AP4, one of Sweden’s big four buffer funds backing the state pension, said it is actively seeking companies that have plans for sustainable change, using a process involving close scrutiny of individual firms before adding them to its SEK459bn (€41.9bn) portfolio.

The Stockholm-based national pension fund has a goal of carbon neutrality for its investments in 2040.

Jan Petersson, the fund’s senior portfolio manager tasked with investing in resource-intensive industries and companies, said: “In addition to the goal of achieving a good return for the pension capital, we must simultaneously reduce the carbon footprint in the portfolio.

“During the ongoing energy transition, we are actively looking for companies that have a plan to change in a sustainable way,” he said in a commentary on AP4’s website.

Petersen said climate change would affect companies active in energy extraction, power production and raw materials as well as society at large, and while the world was in transition, fossil fuels would be needed within the framework of the remaining global carbon dioxide budget.

AP4 said it believed firms active in these industries would continue to be important for the success of the transition for some time to come.

At the end of 2020, AP4 revamped its energy company portfolio by selling the firms judged as not meeting the requirements to shift from oil company to integrated energy company with a future focus on renewable energy, Petersen said, He added that the fund had also done the same with the power sector, where the focus was on businesses in renewable energy, electricity distribution and both hydropower and water supply.

“We have also gone through the raw materials sector with a focus on, for example, companies that are strong in recycling,” he said.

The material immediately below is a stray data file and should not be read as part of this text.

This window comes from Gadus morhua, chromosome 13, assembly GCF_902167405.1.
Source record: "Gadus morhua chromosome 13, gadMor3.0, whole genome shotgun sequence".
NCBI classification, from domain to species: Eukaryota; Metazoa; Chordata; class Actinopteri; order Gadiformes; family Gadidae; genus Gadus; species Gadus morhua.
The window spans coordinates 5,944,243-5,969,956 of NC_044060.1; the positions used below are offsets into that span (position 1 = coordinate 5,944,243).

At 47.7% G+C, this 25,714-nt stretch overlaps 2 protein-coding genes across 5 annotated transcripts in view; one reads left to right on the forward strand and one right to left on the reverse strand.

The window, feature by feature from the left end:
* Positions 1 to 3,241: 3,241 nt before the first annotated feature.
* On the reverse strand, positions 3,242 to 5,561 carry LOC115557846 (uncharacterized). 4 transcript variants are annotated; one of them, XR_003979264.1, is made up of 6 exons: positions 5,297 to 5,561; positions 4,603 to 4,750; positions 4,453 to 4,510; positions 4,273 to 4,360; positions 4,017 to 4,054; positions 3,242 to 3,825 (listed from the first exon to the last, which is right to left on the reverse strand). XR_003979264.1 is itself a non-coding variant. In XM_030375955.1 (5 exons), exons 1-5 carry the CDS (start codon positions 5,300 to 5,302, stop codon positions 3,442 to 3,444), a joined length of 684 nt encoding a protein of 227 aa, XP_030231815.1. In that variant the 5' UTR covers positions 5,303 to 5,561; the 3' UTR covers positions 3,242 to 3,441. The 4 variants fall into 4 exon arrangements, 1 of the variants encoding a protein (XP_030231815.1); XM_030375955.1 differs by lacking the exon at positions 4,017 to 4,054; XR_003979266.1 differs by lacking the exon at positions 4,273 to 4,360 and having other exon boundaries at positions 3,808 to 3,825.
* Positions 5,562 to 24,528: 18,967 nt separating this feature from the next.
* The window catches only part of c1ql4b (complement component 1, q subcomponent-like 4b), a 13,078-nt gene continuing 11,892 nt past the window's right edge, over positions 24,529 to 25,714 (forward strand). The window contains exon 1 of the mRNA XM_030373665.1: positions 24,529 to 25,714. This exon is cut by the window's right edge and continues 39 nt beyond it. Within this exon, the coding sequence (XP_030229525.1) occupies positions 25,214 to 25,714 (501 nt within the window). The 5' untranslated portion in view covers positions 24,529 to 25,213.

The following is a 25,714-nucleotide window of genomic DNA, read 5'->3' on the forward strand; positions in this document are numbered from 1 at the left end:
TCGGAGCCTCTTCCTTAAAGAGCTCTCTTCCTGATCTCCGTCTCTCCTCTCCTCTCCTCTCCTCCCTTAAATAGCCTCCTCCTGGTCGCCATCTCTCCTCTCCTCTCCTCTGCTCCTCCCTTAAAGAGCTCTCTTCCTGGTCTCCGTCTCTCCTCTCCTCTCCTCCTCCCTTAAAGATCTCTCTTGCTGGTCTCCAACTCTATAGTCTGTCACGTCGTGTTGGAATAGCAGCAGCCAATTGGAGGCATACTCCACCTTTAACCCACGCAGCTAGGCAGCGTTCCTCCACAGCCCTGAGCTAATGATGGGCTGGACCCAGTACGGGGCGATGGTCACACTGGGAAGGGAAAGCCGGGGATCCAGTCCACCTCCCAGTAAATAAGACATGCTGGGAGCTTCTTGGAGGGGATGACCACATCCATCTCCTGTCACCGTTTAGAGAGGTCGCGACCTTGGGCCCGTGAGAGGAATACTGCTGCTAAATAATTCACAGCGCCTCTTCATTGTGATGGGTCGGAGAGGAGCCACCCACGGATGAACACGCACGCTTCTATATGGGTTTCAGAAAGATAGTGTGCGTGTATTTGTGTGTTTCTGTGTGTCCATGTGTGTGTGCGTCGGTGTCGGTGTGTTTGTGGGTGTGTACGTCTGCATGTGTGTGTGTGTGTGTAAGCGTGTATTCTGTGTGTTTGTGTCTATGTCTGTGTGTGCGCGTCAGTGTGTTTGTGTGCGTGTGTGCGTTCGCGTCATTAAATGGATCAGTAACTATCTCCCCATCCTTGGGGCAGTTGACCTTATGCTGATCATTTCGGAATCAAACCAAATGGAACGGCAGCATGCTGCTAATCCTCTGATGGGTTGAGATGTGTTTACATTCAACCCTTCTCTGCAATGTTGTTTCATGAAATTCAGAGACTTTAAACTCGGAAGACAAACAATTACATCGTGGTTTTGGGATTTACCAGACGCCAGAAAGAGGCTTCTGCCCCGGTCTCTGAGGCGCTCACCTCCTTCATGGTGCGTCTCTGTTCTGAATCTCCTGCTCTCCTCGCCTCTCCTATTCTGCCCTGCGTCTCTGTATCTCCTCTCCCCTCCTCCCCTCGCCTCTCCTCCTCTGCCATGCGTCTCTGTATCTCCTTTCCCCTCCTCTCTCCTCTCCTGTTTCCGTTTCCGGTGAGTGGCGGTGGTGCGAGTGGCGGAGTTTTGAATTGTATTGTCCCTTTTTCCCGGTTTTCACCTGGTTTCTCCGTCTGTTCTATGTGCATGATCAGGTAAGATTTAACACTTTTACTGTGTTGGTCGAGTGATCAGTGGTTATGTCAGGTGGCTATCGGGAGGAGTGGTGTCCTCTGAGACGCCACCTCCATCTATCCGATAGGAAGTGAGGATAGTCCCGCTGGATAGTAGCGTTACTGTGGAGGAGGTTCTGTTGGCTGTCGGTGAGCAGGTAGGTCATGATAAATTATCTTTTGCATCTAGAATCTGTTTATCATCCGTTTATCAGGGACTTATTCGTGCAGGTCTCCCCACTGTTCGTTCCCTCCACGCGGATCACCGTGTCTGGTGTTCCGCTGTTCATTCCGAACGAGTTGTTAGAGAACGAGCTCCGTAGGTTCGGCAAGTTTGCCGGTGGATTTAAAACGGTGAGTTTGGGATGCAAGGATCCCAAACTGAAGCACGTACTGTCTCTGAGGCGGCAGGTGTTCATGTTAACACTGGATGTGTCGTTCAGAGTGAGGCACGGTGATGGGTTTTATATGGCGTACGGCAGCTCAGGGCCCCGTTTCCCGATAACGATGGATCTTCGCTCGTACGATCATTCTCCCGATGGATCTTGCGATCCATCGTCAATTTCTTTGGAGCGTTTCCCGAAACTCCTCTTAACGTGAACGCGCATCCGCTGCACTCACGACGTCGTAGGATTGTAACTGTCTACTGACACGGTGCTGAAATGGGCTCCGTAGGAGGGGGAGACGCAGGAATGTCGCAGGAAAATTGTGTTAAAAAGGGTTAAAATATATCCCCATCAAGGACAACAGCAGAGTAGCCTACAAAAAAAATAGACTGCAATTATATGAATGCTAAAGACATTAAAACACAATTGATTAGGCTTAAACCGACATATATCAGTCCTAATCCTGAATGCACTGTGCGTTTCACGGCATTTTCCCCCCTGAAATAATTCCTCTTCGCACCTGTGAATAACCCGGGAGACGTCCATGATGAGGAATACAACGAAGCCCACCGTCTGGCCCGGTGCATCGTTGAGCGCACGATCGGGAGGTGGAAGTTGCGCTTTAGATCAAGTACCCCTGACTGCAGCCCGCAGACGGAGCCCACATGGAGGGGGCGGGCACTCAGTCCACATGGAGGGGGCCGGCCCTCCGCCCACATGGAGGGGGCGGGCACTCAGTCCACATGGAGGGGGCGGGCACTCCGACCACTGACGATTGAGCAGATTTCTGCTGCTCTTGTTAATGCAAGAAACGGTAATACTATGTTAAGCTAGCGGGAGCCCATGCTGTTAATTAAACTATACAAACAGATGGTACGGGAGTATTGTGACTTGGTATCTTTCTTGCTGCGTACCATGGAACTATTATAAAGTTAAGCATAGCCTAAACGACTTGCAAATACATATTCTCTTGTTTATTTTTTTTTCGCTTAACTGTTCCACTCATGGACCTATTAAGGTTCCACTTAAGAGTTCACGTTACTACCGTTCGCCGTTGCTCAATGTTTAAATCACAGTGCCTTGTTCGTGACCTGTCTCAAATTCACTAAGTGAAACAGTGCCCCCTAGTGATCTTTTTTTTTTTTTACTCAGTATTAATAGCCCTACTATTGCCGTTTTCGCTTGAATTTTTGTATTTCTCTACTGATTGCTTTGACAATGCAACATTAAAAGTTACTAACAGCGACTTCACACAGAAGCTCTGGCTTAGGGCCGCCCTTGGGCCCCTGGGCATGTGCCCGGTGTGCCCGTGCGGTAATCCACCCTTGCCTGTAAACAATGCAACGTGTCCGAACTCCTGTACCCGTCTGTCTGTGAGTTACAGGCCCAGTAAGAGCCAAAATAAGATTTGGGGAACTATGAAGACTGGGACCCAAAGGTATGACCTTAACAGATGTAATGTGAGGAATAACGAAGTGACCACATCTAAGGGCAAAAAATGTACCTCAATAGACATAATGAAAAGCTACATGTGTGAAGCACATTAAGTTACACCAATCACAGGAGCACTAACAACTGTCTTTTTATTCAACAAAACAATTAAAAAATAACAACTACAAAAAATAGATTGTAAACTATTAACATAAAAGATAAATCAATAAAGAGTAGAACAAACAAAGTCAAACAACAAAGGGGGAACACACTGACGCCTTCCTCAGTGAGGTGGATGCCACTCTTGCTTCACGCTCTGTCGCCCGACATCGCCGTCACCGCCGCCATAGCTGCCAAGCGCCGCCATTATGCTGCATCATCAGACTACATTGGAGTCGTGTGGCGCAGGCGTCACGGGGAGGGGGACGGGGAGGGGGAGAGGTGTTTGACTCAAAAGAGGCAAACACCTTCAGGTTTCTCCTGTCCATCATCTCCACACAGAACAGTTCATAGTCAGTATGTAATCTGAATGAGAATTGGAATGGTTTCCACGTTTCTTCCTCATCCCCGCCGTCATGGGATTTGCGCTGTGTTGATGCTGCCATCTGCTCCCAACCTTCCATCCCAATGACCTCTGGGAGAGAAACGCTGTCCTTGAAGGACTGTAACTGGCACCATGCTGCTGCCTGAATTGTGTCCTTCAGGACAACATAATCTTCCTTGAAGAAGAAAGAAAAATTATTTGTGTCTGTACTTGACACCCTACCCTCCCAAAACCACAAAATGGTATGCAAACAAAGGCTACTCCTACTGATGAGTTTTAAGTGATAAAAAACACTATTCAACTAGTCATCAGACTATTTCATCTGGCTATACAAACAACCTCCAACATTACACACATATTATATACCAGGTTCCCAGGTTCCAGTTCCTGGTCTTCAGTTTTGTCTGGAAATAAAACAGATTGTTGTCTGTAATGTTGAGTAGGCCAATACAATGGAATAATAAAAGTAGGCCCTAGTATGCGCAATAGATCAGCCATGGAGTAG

“This means that today we own larger shares in a smaller number of companies, and in this way AP4 can influence the companies to a greater degree to become both profitable and more sustainable,” Petersen said.

Energy, power and raw materials companies made up about 80% of global CO2 emissions, he said, adding that were the carbon footprint within these sectors to be reduced, the footprint for AP4’s portfolio as a whole would be positively affected.

When pinpointing companies to invest in, Petersen said AP4’s forward-looking analysis model was important for producing a first selection.

“We read up on the companies’ operations, their environmental work, and we have meetings with both the companies and external analysts to gain as much knowledge as possible,” the portfolio manager said, adding that this then led to the selection of a number of companies in each sector that the team chose to invest in.

“In parallel, we work with thematic investments globally, where energy transition and recycling are two themes that AP4 prioritises and where we see structural growth,” he said.

Some of the businesses AP4 invests in were also smaller cutting-edge companies active in areas such as renewable energy and circular economy, but at the same time leaders in their fields and expected to achieve high profitability in the long term, Petersen said.

Earlier this week, AP7, the largest of Sweden’s state-run pension funds and provider of the default option in the premium pension system, argued that capital owners should stick with high-emitting stocks to help them adapt to the low-carbon economy, and said transition companies would be one of its top sustainability priorities.

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